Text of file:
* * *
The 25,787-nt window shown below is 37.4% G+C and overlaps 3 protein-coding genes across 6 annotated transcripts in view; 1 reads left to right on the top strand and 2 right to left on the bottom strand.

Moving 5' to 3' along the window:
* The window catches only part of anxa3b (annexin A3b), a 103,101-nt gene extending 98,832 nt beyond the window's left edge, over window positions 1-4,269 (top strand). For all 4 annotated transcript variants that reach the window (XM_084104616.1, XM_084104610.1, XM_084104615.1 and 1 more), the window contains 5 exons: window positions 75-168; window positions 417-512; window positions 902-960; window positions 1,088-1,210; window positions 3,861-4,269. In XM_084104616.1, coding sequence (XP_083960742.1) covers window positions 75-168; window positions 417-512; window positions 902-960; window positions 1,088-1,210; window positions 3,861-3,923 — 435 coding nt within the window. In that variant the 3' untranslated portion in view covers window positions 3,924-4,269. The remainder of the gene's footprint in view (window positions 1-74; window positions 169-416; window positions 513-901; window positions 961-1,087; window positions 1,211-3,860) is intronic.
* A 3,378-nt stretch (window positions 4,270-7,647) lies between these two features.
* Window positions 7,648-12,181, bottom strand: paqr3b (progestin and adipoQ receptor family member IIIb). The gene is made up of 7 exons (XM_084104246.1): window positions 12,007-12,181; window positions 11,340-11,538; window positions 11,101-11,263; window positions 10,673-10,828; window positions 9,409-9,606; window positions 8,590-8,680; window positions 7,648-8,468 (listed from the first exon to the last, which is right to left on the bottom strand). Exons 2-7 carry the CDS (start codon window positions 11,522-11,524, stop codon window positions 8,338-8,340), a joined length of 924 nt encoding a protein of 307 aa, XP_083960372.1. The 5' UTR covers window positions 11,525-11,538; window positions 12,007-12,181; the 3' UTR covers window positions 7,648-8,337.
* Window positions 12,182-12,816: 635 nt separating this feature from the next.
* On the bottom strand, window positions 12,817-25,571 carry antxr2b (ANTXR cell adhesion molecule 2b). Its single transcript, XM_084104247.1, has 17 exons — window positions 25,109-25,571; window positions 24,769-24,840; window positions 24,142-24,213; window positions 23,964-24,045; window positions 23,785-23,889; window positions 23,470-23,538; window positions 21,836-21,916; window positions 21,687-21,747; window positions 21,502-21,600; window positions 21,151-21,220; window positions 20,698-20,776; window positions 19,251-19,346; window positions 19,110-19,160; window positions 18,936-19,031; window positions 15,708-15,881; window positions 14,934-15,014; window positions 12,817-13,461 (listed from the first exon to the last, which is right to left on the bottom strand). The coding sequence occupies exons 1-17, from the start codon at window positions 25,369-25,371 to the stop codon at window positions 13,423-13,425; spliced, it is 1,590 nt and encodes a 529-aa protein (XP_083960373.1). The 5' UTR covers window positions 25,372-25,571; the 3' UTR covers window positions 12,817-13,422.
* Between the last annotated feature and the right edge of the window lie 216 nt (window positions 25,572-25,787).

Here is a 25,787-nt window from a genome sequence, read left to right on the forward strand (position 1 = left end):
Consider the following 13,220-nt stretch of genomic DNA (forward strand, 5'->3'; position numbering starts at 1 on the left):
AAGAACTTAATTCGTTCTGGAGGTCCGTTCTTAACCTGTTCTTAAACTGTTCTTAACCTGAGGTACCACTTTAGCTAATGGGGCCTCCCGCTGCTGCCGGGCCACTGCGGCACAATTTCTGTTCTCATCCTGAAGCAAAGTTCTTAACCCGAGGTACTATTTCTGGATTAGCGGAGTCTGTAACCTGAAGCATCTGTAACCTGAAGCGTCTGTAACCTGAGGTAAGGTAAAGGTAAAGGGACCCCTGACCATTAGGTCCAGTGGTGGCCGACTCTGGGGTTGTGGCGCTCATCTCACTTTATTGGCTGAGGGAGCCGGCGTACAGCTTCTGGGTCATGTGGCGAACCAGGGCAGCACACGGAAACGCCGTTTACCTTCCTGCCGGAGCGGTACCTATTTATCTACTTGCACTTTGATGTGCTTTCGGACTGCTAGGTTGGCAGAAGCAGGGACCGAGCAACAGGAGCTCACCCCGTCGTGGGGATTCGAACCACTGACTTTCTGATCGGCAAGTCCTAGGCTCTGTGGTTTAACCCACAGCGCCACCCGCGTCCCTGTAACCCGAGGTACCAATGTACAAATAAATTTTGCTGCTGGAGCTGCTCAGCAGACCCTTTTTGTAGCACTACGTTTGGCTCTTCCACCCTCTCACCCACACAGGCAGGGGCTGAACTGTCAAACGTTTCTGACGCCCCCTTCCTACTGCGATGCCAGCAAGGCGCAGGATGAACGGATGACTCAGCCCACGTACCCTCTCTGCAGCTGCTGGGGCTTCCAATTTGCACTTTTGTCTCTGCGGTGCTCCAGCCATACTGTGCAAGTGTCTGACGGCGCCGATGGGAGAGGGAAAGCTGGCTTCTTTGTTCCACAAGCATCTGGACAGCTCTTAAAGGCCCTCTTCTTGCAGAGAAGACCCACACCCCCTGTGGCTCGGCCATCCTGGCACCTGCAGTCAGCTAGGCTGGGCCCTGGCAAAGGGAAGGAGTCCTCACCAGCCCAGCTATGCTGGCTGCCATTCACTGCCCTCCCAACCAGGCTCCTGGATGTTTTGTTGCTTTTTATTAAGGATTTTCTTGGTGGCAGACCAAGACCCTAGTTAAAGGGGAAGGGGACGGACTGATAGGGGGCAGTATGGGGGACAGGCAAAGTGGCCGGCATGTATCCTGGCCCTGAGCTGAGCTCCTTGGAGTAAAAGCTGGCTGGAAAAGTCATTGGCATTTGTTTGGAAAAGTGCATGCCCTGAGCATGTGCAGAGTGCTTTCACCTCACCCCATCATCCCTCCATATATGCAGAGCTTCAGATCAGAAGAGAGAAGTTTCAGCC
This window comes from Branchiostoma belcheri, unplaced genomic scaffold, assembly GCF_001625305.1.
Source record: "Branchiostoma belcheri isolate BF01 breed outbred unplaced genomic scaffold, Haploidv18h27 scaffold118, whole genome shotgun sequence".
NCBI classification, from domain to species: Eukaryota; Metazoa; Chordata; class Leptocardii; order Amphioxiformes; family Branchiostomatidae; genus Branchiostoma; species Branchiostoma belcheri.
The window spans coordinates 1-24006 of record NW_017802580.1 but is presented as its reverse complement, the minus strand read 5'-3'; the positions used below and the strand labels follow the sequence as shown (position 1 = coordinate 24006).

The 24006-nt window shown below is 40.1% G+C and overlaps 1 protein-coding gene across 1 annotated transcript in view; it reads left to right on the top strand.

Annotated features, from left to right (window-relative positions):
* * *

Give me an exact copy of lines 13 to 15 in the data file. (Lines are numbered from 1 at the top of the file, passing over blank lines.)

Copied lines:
Source record: "Branchiostoma belcheri isolate BF01 breed outbred unplaced genomic scaffold, Haploidv18h27 scaffold118, whole genome shotgun sequence".
NCBI classification, from domain to species: Eukaryota; Metazoa; Chordata; class Leptocardii; order Amphioxiformes; family Branchiostomatidae; genus Branchiostoma; species Branchiostoma belcheri.
The window spans coordinates 1-24006 of record NW_017802580.1 but is presented as its reverse complement, the minus strand read 5'-3'; the positions used below and the strand labels follow the sequence as shown (position 1 = coordinate 24006).